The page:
Switching from offices before the pandemic to an all-remote setup would be “replacing one dogma with another dogma,” he said. “What does burnout look like? What does mental health look like? What does that connectivity and the community building look like? One of the things I feel is, hey, maybe we are burning some of the social capital we built up in this phase where we are all working remote. What’s the measure for that?”

A time to try for something better

We’re already seeing that the future of work can be about video call fatigue, monitoring worker’s attention, and measuring the minutes employees spend on remote learning tools. “Replacing one dogma with another dogma,” as Nadella says.

Or it can be about something much more positive. What I’ve noticed in my own work is that there’s little room for pretense now. It’s as if we’ve all agreed to drop whatever professional facade we used to put on for each meeting. The tone of the conversations are typically much more personal and authentic. Even on a first-time call with a prospective customer, we get a glimpse into each other’s homes and each other’s lives. There’s an almost immediate feeling of “we’re in this together” and we feel connected as a result.

What if we could capture this feeling? What if we could we spread it? We desperately need to try, to find a better way.

“How can it be done?”

Today, the new edition of Working Out Loud is available, and there are new ways to help you spread the method. These comments from practitioners offer the best reasons for why I keep developing and spreading WOL. 

Building trust

Ricarda joined a Circle in a technology company and wrote that, “In these challenging times I read a lot and talked to different people about networking and building trust in the digital space. Is it possible at all? How can it be done?”

“Although I haven‘t met my Circle mates in person, they know more about me, my personal life and my work than most of my direct colleagues. Although we come from different fields of study and work on different projects, we created a space where we can grow and where we absolutely trust and support each other in reaching our goals. 

For me this is a really eye-opening experience and it shows me that creating trust and team spirit is definitely possible in the digital environment.”

Ricarda’s Circle at Voith

Humanizing the workplace

Christyl is in a Circle in a bank in New York City, and she shared how they use it to cultivate meaningful, purposeful connections. 

“How Do You Nurture Real Connectivity at a 250,000+ Firm? I  LoVe how the VP Academy Family breaks our Alumni into small “Working Out Loud” groups who Meet Virtually weekly.....to Connect, Learn and Grow TOGETHER!”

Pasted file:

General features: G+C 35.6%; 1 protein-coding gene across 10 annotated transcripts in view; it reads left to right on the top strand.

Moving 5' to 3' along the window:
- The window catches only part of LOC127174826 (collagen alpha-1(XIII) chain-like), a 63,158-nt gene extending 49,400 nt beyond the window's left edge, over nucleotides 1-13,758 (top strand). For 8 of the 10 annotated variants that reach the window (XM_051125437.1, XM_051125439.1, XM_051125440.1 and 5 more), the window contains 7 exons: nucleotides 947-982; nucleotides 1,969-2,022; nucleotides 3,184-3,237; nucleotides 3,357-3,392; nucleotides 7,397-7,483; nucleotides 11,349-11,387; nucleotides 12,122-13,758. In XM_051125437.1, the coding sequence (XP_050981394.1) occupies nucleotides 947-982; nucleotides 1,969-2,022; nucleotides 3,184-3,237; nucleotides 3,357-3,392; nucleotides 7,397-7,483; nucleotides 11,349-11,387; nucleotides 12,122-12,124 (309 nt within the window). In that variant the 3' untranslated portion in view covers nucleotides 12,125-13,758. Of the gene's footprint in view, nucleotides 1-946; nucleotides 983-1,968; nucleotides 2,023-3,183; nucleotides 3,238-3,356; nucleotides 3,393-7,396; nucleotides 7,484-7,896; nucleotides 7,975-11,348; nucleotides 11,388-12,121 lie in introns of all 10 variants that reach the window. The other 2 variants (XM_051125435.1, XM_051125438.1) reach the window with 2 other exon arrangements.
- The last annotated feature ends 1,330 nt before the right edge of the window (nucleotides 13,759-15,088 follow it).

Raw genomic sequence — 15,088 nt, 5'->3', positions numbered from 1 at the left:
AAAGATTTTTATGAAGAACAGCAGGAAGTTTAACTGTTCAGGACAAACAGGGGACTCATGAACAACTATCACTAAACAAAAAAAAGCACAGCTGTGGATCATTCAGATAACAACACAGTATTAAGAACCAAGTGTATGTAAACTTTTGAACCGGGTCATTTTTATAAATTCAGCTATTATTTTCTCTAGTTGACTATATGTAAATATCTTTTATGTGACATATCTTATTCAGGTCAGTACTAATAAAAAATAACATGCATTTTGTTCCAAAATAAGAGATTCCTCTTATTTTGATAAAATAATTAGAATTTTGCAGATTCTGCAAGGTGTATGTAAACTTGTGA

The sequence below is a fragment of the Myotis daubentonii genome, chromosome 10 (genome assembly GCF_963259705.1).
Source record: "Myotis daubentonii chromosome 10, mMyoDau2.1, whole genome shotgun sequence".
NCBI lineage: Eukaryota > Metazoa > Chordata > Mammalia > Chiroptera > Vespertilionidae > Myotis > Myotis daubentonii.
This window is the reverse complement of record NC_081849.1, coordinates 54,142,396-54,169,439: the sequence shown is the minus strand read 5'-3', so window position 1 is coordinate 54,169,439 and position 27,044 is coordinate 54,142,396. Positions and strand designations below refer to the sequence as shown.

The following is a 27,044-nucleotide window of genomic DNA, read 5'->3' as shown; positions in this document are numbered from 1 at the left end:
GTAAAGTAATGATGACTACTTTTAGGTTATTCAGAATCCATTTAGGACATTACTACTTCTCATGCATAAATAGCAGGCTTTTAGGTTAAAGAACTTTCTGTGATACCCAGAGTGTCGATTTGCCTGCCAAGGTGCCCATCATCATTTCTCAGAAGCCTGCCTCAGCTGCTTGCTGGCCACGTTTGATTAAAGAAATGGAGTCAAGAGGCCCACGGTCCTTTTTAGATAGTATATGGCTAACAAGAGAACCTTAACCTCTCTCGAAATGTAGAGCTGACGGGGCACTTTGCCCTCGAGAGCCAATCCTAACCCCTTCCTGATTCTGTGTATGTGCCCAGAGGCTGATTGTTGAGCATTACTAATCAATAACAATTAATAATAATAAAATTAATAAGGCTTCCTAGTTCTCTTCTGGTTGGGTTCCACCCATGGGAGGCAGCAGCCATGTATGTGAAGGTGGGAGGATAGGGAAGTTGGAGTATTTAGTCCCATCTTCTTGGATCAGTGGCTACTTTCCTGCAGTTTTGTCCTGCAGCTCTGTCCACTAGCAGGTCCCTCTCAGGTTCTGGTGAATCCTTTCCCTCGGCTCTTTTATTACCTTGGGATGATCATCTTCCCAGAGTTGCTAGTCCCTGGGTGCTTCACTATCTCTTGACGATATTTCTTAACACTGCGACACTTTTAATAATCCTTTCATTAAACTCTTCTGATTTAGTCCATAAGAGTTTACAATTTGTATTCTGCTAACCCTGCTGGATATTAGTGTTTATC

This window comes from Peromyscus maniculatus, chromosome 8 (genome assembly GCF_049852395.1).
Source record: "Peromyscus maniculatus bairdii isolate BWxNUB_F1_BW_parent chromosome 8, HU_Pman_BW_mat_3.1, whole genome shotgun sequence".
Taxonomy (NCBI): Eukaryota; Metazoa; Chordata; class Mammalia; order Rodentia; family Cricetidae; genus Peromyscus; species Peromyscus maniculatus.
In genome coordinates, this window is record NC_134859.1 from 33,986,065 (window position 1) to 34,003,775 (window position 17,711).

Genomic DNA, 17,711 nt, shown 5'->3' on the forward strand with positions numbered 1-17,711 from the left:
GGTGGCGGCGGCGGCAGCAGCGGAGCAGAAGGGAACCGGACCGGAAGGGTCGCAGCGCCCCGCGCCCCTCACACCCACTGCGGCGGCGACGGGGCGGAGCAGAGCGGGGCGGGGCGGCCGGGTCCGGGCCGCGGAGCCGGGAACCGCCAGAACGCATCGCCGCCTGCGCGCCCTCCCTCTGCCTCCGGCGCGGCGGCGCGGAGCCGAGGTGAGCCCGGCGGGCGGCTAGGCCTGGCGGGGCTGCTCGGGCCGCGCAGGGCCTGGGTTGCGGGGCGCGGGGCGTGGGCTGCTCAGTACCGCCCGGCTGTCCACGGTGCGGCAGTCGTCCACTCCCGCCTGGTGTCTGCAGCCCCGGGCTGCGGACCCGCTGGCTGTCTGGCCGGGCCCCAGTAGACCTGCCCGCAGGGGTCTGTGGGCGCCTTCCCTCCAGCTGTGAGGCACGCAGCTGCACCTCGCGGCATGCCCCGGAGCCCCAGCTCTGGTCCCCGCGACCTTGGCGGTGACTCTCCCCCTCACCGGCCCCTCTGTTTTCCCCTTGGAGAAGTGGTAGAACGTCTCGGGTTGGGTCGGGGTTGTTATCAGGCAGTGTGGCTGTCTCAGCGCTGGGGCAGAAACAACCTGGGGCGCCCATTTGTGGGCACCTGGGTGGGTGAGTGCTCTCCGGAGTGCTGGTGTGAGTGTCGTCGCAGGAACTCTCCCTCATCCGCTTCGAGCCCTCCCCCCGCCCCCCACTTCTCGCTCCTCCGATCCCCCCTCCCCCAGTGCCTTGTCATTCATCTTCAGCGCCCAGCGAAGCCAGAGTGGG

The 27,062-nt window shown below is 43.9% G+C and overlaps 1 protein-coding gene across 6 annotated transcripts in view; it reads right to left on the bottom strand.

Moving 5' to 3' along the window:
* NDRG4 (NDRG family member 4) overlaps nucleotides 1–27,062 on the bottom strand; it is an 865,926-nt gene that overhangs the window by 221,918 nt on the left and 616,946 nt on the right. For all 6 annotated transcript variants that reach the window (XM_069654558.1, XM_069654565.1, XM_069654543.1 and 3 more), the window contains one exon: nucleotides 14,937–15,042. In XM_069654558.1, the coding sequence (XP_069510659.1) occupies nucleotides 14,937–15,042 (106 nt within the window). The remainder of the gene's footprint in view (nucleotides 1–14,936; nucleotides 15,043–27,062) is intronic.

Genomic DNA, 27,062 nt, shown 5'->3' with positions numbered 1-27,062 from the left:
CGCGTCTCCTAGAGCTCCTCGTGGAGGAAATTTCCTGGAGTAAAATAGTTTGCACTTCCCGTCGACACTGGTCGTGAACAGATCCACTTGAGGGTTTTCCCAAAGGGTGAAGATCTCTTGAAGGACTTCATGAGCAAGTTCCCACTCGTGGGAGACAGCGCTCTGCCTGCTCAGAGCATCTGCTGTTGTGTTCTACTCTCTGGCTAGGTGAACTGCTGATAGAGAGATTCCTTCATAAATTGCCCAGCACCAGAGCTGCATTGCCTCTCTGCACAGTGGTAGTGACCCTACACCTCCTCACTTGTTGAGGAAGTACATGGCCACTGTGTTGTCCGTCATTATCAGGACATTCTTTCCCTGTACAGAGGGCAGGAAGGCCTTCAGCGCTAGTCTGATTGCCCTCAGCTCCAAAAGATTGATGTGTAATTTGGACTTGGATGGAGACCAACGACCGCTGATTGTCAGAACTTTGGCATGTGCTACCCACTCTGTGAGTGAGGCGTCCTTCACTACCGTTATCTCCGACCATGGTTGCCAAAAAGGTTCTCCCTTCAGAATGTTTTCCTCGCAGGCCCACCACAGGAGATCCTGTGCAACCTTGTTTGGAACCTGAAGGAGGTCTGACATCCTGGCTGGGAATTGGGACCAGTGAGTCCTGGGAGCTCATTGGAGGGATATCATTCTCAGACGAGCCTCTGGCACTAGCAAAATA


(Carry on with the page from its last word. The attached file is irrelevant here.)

Christyl’s Circle at JP Morgan Chase

Surfing the uncertainty

Aneliya emigrated from Bulgaria and joined a Circle in her new company. She said, “We are constantly surrounded by change in our world. Who helps us to build our safety net in a life of uncertainties?” She decided to try and spread Circles in her company and they shared it on their official LinkedIn account:

The Working out Loud method combines many principles of agile work. It makes agility tangible. But it is also a mindset and a way to collaborate by building and using a reliable network.

Aneliya’s Circle at Metronom

Making the most of what we have

Building trust and connections. Navigating uncertainty. These are good reasons to Work Out Loud. One more reason—perhaps the one that most inspires me to do what I do—is that WOL can liberate people. It can, as Elisabeth writes, help them “develop more of that they have to offer.” 

That feeling of self-determination is powerful and freeing. My friend Daniella from Brazil describes it beautifully: “WOL gave me back my wings ?????♀?????”

To help more people have this experience

As of today, there are new web pages in English & German where you can schedule a conversation, download information on WOL Programs, and register for the free Corporate Starter Kit. Please go ahead and try them!

Next week, I will announce the best version of the Circle Guides yet, one that makes the method even more effective and easier to practice.

Doing the best with what we have

It is extremely quiet in New York City. No restaurants or bars. No shops or gyms. No tourists. The parks department even removed the basketball hoops from the local court so people won’t play there. And yet, amidst all of this, we find new ways to connect.